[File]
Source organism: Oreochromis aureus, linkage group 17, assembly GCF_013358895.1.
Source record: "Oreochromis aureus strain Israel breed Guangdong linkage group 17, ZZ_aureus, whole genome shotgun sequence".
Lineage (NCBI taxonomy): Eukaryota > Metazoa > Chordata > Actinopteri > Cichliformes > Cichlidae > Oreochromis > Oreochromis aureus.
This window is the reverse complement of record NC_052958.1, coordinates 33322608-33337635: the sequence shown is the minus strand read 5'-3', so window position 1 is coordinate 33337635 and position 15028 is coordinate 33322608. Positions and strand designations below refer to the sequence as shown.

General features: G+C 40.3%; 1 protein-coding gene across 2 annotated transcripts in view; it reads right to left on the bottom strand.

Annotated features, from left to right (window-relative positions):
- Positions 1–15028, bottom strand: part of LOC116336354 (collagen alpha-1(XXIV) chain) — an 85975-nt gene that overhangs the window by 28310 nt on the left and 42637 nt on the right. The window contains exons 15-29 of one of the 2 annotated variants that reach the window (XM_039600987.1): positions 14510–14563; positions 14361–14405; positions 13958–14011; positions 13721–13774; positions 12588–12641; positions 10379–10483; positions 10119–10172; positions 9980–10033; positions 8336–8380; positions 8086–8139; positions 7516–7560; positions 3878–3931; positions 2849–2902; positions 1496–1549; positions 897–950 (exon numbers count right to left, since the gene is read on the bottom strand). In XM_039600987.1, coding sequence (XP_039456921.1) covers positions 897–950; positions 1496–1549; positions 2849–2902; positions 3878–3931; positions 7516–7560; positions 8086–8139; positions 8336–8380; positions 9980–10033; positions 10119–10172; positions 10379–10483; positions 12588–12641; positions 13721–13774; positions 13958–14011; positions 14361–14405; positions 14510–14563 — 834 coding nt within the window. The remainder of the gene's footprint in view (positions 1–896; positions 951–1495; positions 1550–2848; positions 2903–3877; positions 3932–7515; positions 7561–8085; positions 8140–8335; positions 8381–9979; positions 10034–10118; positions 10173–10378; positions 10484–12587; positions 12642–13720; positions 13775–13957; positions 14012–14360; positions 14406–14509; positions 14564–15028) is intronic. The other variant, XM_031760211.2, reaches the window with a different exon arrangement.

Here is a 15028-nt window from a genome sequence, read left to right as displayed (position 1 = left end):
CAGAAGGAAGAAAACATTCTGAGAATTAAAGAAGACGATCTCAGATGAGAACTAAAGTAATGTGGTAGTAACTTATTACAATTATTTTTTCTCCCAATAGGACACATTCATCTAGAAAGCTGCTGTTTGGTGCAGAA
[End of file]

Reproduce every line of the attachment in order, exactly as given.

Source organism: Oreochromis aureus, linkage group 17, assembly GCF_013358895.1.
Source record: "Oreochromis aureus strain Israel breed Guangdong linkage group 17, ZZ_aureus, whole genome shotgun sequence".
Lineage (NCBI taxonomy): Eukaryota > Metazoa > Chordata > Actinopteri > Cichliformes > Cichlidae > Oreochromis > Oreochromis aureus.
This window is the reverse complement of record NC_052958.1, coordinates 33322608-33337635: the sequence shown is the minus strand read 5'-3', so window position 1 is coordinate 33337635 and position 15028 is coordinate 33322608. Positions and strand designations below refer to the sequence as shown.

General features: G+C 40.3%; 1 protein-coding gene across 2 annotated transcripts in view; it reads right to left on the bottom strand.

Annotated features, from left to right (window-relative positions):
- Positions 1–15028, bottom strand: part of LOC116336354 (collagen alpha-1(XXIV) chain) — an 85975-nt gene that overhangs the window by 28310 nt on the left and 42637 nt on the right. The window contains exons 15-29 of one of the 2 annotated variants that reach the window (XM_039600987.1): positions 14510–14563; positions 14361–14405; positions 13958–14011; positions 13721–13774; positions 12588–12641; positions 10379–10483; positions 10119–10172; positions 9980–10033; positions 8336–8380; positions 8086–8139; positions 7516–7560; positions 3878–3931; positions 2849–2902; positions 1496–1549; positions 897–950 (exon numbers count right to left, since the gene is read on the bottom strand). In XM_039600987.1, coding sequence (XP_039456921.1) covers positions 897–950; positions 1496–1549; positions 2849–2902; positions 3878–3931; positions 7516–7560; positions 8086–8139; positions 8336–8380; positions 9980–10033; positions 10119–10172; positions 10379–10483; positions 12588–12641; positions 13721–13774; positions 13958–14011; positions 14361–14405; positions 14510–14563 — 834 coding nt within the window. The remainder of the gene's footprint in view (positions 1–896; positions 951–1495; positions 1550–2848; positions 2903–3877; positions 3932–7515; positions 7561–8085; positions 8140–8335; positions 8381–9979; positions 10034–10118; positions 10173–10378; positions 10484–12587; positions 12642–13720; positions 13775–13957; positions 14012–14360; positions 14406–14509; positions 14564–15028) is intronic. The other variant, XM_031760211.2, reaches the window with a different exon arrangement.

Here is a 15028-nt window from a genome sequence, read left to right as displayed (position 1 = left end):
CAGAAGGAAGAAAACATTCTGAGAATTAAAGAAGACGATCTCAGATGAGAACTAAAGTAATGTGGTAGTAACTTATTACAATTATTTTTTCTCCCAATAGGACACATTCATCTAGAAAGCTGCTGTTTGGTGCAGAA